Trenette al Pesto and Disney's Luca Movie


 
Luca, the foodie movie
     Disney's newest offering, Luca, is a a cute movie about a couple of teenage sea monsters. It also happens to have some fun foodie moments. The Italian Riviera setting means that food is featured prominently in the movie. There are scenes with delicious treats such as Italian gelato and freshly baked focaccia. However the star of the show, one of the pasta dishes joyously, and repeatedly eaten is trenette el pesto. Pasta is cooked with garden vegetables, typically potatoes and green beans. But the real piece de resistance in the dish is the pesto. I remember the first time I had pesto, it was swirled through focaccia and the taste was so incredibly bright. It was my first real experience with fresh herbs, especially in large quantity, and was one of those eye opening moments for me, or more accurately, my taste buds. 


     For my family night we watched the movie of course, and dinner went right along with it!  What is more entertaining that being able to experience some of what the characters are right along with them? I made the dish Giulia's dad made throughout the movie, trenette al pesto. Luca and Alberto's enthusiasm made sense as we were devouring deliciously herby, garlicy, pasta too. To add to that we had marinated tomatoes, focaccia, and an array of store bought gelato because it just looked delicious. And seriously, how much fun did those cones coming out of the gelato shops look?



Olive Oil
     Olive oil has had a lot of fame, and a lot of controversy, recently. Most notably that most large scale bottled olive oil is not actually olive oil. And it shows in the product, it just doesn't really taste delicious. If you are cooking with it, it's not quite as noticeable. But I don't actually cook with olive oil most of the time, the delicate flavors and the health benefits are lost. Since I use it to dip bread or make dressings I'm not using it in as large a quantity so I am comfortable paying a bit more for a bottle of the good stuff. Here are a couple things I looked for when purchasing an unfamiliar brand.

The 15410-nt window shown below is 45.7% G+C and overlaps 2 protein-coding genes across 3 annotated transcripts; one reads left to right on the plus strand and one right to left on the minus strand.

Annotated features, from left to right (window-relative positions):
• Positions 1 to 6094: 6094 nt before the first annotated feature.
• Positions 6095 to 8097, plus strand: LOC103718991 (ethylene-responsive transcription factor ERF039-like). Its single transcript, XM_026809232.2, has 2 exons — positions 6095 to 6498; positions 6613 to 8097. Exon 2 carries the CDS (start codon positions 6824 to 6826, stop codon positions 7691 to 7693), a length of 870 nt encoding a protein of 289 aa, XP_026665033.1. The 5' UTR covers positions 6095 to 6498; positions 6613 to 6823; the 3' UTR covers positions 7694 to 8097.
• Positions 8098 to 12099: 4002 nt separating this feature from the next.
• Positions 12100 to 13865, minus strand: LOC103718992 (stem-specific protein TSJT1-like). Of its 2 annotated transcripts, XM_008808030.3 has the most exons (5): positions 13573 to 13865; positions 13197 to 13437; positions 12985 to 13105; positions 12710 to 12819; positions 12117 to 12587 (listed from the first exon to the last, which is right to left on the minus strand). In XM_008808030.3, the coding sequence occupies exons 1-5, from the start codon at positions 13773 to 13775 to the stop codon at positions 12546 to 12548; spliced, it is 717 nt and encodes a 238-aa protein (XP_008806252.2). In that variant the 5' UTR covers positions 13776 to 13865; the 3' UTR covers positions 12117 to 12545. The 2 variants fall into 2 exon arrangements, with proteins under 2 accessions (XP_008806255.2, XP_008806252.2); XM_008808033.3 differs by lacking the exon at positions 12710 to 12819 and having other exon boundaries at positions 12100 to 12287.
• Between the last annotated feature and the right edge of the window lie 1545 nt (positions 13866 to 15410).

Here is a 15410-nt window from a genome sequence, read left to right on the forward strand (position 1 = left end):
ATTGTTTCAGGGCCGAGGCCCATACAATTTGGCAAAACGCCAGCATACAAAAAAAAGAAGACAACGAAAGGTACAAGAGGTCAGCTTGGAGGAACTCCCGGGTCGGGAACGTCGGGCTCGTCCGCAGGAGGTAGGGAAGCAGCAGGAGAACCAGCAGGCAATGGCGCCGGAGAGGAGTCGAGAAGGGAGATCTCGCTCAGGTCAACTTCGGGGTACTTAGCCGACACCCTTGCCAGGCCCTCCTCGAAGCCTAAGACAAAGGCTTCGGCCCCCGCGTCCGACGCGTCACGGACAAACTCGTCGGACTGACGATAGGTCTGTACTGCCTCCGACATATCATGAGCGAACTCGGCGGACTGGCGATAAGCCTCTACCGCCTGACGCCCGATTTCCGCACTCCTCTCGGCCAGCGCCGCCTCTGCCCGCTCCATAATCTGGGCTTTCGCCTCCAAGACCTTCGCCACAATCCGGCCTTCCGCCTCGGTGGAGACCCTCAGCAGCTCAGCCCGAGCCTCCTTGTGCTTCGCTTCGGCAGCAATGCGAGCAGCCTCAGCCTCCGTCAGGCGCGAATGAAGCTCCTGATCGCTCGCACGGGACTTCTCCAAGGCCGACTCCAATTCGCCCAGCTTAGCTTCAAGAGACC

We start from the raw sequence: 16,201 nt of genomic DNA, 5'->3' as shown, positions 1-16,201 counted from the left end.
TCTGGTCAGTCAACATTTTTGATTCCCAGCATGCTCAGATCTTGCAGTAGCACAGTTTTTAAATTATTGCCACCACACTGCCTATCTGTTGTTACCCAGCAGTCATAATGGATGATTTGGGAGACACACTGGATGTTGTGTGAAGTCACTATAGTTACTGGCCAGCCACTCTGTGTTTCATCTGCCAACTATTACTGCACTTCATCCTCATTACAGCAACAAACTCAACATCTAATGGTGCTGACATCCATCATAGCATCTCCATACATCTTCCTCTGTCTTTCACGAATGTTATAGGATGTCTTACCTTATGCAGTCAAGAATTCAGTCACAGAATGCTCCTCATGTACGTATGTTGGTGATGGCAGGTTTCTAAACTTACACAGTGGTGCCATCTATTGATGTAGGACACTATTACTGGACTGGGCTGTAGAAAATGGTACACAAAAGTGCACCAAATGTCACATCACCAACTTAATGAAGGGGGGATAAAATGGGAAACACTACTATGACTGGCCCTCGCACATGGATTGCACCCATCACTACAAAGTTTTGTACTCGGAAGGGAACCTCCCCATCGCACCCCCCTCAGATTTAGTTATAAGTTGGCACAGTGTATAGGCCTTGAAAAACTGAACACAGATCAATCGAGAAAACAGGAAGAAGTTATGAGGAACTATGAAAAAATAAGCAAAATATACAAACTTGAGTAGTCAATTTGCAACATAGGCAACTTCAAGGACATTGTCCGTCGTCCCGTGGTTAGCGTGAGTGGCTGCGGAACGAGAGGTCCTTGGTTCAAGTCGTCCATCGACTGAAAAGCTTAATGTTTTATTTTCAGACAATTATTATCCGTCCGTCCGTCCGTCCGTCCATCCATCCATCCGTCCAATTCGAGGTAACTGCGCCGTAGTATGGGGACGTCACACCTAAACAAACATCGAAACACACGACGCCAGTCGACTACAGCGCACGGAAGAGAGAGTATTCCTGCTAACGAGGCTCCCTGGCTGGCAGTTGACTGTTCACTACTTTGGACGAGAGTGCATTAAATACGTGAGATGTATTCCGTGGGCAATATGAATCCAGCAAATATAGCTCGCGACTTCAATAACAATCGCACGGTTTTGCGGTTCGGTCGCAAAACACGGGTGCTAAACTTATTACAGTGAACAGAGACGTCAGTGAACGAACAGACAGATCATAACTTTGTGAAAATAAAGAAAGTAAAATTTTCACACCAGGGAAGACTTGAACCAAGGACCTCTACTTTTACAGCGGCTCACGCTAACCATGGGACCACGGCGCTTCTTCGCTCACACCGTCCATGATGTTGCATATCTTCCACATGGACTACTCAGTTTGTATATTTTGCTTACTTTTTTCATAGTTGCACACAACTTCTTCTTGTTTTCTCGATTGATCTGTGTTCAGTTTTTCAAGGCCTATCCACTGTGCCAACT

First is the color, is it a vibrant green or a khaki, military green, possibly even yellow? If it's the latter I'm not likely to purchase the bottle. In the pictures below you can see the yellow color of the poor quality olive oil on the left, and the bright green of the kind I like on the right. The second thing I look for is province. I like the flavors of single farm oils better. You get more specific flavors instead of just a mix of everything; mixing a lot of different olives like that means you end up with the lowest common denominator in terms of flavor. Individual growers bottling their own takes a bit more work and the seller will be proud to put it on the label. So if it's not there, it's probably a miss-mash of olives, if it's even 100% olive oil at all. If it's a mix of countries chances are the oil wont be as intricate in terms of flavor or as high quality. 



     From there personal preference comes in to play. The olives grown in different regions have different properties, which is "better" will depend on what you like. I prefer Sicilian olive oil, it's mellow and fruity and pairs well with everything. It has a great flavor that enhances and isn't just oily, but without being over powering. Israeli olive oil is second but the flavor is a bit stronger. Turkish olive oil is almost a bit spicy and Tunisia has a stronger aftertaste.